Eye on Extremism: October 8, 2021

Associated Press: Taliban Official: At Least 100 Dead, Wounded In Afghan Blast

“An explosion went off Friday among Shiite Muslim worshippers at a mosque in northern Afghanistan, killing or wounding at least 100 people, a Taliban police official said. There was no immediate claim of responsibility for the blast, which took place in Kunduz, the capital of Kunduz province, but militants from the Islamic State group have a long history of attacking Afghanistan’s Shiite Muslim minority. Dost Mohammad Obaida, the deputy police chief for Kunduz province, said that the “majority of them have been killed.” He said the attack may have been carried out by a suicide bomber who mingled among the worshipers. “I assure our Shiite brothers that the Taliban are prepared to ensure their safety,” Obaida said, adding that an investigation was underway. If confirmed, a death toll of dozens would be the highest since U.S. and NATO forces left Afghanistan at the end of August and the Taliban took control of the country. The Taliban have been targeted in a series of deadly IS attacks, including shooting ambushes and an explosion at a mosque in the capital of Kabul.”

Reuters: Death Toll From Militant Attack On Malian Soldiers Rises To 16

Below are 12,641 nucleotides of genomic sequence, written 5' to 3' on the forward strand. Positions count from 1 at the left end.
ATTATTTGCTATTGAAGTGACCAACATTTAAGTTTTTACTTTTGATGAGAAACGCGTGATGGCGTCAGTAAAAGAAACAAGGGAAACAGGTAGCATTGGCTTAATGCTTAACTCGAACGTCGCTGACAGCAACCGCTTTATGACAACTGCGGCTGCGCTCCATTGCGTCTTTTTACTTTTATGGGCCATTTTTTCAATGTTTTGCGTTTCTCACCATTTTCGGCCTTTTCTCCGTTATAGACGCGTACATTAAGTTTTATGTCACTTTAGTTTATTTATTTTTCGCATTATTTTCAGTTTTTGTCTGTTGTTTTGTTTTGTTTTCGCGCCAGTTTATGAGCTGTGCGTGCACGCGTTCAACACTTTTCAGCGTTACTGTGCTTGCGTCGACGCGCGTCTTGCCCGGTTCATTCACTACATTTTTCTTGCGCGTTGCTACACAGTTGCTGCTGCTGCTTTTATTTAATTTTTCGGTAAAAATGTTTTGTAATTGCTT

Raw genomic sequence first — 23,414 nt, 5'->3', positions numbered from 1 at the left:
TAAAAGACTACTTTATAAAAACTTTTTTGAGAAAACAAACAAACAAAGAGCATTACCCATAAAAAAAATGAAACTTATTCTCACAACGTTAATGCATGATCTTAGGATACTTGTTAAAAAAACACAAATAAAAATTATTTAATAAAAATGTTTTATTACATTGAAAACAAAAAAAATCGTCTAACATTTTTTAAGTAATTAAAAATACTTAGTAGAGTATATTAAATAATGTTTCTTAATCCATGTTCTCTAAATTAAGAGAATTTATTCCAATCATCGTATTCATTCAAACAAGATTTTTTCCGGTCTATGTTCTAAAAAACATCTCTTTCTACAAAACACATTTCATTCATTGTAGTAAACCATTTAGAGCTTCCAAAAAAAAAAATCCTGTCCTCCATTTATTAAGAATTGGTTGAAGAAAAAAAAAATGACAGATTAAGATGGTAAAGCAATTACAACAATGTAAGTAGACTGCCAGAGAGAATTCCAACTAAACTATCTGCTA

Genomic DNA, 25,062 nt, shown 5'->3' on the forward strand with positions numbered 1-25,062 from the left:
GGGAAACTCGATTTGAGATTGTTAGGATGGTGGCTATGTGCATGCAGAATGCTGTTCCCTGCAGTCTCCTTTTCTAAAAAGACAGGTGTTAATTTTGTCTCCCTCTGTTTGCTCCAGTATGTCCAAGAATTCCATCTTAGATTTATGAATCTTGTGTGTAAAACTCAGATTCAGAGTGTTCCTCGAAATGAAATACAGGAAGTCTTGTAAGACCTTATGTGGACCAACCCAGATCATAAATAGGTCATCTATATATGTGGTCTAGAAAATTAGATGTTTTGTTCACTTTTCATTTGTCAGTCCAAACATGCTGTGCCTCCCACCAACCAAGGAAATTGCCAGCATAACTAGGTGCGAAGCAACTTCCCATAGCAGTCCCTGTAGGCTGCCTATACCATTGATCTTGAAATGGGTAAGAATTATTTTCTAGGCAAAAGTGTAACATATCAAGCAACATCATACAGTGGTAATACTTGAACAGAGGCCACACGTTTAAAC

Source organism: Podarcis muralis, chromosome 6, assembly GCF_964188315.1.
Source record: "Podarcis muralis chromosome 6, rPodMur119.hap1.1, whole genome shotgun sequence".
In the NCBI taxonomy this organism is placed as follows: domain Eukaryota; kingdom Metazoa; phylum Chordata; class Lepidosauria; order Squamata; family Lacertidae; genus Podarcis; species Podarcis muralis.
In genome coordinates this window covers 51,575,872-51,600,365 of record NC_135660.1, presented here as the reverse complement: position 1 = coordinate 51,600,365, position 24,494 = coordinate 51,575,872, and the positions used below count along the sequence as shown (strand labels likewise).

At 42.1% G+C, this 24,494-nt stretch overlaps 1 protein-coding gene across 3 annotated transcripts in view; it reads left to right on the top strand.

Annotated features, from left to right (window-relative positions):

“The death toll from an attack by Islamist militants on soldiers in central Mali this week has risen to 16, the army said on Thursday, after previously reporting nine deaths. Wednesday's attack - one of the heaviest losses suffered by Malian troops in recent months - highlights worsening security in Mali despite efforts by local, European and U.N. forces to counter armed groups linked to al Qaeda and Islamic State. This month U.N. Secretary General Antonio Guterres sounded the alarm, saying Malian authorities overseeing a transition after a coup last year were failing to follow through on promises to improve security and prepare a return to constitutional rule. “Progress has been limited and the situation remains fragile, with a need for more determined efforts to address the challenges at hand,” Guterres said in a report to the U.N. Security Council, dated Oct. 1. He noted his great concern over delays in preparations for presidential and legislative elections that interim authorities originally said would take place in February 2022. Mali's progress back to democracy following the August 2020 overthrow of President Ibrahim Boubacar Keita is being closely monitored in a region that has experienced four coups in 13 months, two of them in Mali.”